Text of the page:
Seasoned with garlic cloves and shallots, this easy to make pork chops recipe is elevated into the stratosphere with its apple and blackberry hard cider and velvety cream sauce. Adapted from blogger queen of France’s Mimi Thorisson’snew cookbook, French Country Cooking, the recipe takes less than a half hour to prepare.
4 bone-in pork chops, 2.5 cm thick
fine sea salt and freshly ground pepper
2 tablespoons unsalted butter
4 shallots, thinly sliced
2 garlic cloves, unpeeled and smashed
8 sage leaves
2/3 cup Rest Easy Naramata Cider Company apple and blackberry cider
3 tablespoons heavy cream
Preheat oven to 325F
Score the pork chops on both sides and season all over with salt and pepper.
In a large saute pan, heat the butter over medium-high heat. Add the shallots and cook for 3 minutes. Add the pork chops and garlic cloves, reduce the heat to medium and cook just until the juices run clear (about 7 minutes per side).
Transfer the pork chops to an ovenproof dish, put the sage leaves on top and spoon the pan drippings over all. Put in the oven to keep warm.
Increase the heat under the pan to high and pour in the cider. Boil for 2 minutes to reduce. Add the heavy cream, stir until thickened and remove from the heat.
Pour the sauce on top of the chops and serve. Pair with the remaining cider!
I created this recipe to showcase the unveiling of a bespoke Okanagan chocolate. With this trademarked chocolate the Okanagan Valley has put the frosting on its reputation as Canada’s food and wine capital. Chocolate, wine and orchard fruit…yes!
Until you can get your hands on this beautiful chocolate from Okanagan College, the locally-sourced CC OrchardsNaramata dried cherries and special Wild Goose Dunkelfelder wine to create the ultimate gooey, chocolatey, tart cookie I will suggest substitutes…
Okanagan College is the first post-secondary institution outside of Europe and only the second in the world to create its very own chocolate recipes. The exclusive milk and dark chocolate recipes were created by Chef Danny Capadouca and Chef Bernard Casavant last summer when the pair traveled to Paris to the Or NoirTMII tasting laboratories of Cacao Barry, a chocolate company founded in 1842. More on how you design a chocolate in an upcoming post on the blog with an interview from Chef Bernard…It’s tough work right?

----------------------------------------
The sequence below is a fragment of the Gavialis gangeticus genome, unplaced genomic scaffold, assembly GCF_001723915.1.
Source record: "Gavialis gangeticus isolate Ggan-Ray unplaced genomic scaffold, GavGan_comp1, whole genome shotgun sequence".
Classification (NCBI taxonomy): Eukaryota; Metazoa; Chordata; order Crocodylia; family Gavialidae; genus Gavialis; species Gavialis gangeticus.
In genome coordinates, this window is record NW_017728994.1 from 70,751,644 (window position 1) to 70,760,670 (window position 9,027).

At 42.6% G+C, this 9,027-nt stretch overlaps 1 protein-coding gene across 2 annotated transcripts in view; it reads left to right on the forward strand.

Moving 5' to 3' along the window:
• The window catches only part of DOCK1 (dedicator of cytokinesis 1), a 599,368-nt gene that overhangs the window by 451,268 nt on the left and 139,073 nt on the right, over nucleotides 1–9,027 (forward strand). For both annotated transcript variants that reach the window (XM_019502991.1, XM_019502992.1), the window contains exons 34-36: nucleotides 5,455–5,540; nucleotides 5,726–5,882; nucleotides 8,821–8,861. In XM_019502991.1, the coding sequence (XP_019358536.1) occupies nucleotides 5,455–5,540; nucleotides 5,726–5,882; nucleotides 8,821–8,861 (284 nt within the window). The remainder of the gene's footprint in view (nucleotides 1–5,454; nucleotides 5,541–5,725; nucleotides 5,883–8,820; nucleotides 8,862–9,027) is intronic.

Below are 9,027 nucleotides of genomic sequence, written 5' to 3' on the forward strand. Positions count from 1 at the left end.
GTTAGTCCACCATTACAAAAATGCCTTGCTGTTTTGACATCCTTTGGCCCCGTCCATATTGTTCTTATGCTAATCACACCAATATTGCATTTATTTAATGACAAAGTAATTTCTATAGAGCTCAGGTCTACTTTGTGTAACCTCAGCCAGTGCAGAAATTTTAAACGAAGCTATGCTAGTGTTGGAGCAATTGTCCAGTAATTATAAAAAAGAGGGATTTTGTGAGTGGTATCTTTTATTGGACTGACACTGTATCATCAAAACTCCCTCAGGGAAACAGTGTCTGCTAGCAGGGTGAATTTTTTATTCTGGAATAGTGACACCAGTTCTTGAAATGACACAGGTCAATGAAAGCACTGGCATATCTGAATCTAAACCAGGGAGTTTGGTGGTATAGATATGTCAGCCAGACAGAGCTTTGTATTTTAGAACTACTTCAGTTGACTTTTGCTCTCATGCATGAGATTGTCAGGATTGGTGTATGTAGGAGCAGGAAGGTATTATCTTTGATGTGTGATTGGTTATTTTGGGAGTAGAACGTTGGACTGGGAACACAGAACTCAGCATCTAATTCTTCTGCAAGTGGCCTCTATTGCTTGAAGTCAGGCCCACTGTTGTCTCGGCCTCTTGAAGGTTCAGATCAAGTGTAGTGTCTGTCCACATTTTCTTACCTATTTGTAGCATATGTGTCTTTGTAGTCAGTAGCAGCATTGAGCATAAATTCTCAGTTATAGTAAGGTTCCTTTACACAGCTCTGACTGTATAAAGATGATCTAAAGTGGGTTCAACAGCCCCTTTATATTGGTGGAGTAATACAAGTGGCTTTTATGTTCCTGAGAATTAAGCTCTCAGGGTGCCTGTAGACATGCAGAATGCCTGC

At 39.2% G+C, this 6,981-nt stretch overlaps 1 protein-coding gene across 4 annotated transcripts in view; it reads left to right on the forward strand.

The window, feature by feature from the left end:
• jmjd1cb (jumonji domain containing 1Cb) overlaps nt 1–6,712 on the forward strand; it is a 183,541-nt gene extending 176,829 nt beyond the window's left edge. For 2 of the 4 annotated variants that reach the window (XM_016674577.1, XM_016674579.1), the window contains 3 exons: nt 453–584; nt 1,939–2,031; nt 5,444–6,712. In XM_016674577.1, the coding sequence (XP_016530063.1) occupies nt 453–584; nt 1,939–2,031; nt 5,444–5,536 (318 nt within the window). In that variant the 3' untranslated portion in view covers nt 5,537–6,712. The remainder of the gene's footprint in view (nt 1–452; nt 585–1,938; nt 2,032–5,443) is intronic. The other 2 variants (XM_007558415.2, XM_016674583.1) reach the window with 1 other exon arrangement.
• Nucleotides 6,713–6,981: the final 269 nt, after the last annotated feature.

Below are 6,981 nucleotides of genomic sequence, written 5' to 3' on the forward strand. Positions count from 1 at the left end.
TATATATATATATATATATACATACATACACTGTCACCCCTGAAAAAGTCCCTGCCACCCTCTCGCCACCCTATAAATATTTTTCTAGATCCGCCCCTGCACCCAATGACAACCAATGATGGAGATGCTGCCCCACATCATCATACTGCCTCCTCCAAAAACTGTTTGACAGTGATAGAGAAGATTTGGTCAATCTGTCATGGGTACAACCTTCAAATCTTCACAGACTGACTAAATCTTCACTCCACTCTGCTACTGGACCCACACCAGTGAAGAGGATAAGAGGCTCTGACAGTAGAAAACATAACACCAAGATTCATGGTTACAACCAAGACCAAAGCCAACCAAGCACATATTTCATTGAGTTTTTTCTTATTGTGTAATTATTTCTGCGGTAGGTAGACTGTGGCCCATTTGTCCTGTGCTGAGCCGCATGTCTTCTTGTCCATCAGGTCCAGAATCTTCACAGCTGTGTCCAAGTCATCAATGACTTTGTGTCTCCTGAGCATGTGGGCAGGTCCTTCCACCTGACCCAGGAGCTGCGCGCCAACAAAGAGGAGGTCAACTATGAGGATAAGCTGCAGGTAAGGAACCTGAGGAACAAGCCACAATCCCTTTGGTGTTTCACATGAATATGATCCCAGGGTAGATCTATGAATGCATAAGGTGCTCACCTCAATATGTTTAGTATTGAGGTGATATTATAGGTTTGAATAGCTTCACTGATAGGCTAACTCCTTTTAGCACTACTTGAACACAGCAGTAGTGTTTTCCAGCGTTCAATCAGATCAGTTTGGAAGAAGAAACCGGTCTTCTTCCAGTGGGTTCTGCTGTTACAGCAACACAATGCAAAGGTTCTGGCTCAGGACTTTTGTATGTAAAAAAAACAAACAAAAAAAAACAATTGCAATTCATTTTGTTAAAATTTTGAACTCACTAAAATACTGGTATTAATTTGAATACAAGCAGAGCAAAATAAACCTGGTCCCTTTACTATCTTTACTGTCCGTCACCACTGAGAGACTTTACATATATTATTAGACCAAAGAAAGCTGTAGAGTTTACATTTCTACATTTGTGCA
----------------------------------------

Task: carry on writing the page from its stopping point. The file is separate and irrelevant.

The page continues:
1 3/4 cups all-purpose flour
1 1/4 cups unsweetened Dutch-process cocoa powder
2 teaspoons baking soda
1/4 teaspoon salt
1 1/4 cups (2 1/2 sticks) unsalted butter, room temperature
1 cup Wild Goose Dunkelfelder (or other fruit-forward red high quality red wine)
icing sugar for dusting (optional)
further 1/2 cup of Okanagan Noir or other high-quality dark chocolate for drizzling over baked cookies (optional)
The night before you want to make your cookies, macerate (soak) the 1 1/2 cups of dried cherries in one cup of red wine overnight in the refrigerator.
Preheat oven to 350 degrees. Line two baking sheets with parchment paper; set aside. In a medium bowl, sift together the flour, cocoa, baking soda, and salt; set aside. Strain the cherries reserving the wine to drink! Chop the cherries into two or three pieces; set aside. In the bowl of an electric mixer fitted with the paddle attachment, cream the butter and sugars until fluffy. Add eggs and vanilla extract; beat until well combined. Add the flour mixture, and beat on low speed, until just combined. Do not overbeat.
With a wooden spoon, fold in Okanagan Noir chocolate and cherries. (Dough can be frozen at this point, wrapped well in plastic, up to 1 month; thaw completely before baking.)
Form balls of dough, each about 1/4 cup; place balls on baking sheet about 3 inches apart. Bake until puffed and cracked, 9 to 11 minutes. Transfer to a wire rack to cool completely.
Dust with icing sugar and drizzle melted Okanagan Noir over the icing sugar topped cookies for even more chocolatey flavour.
Store in an airtight container, at room temperature, up to 3 days. Three days? As if that is going to happen…
British Columbia’s only winery exclusively dedicated to bubbles and one of a very few in Canada, Bella Sparkling Wines focuses on single vineyard expressions of classic Champagne grape Chardonnay and Gamay Noir, an underdog BC grape that won’t be for long. Bella is special too as the exceptional sparkling wines are made using traditional and ancestral methods.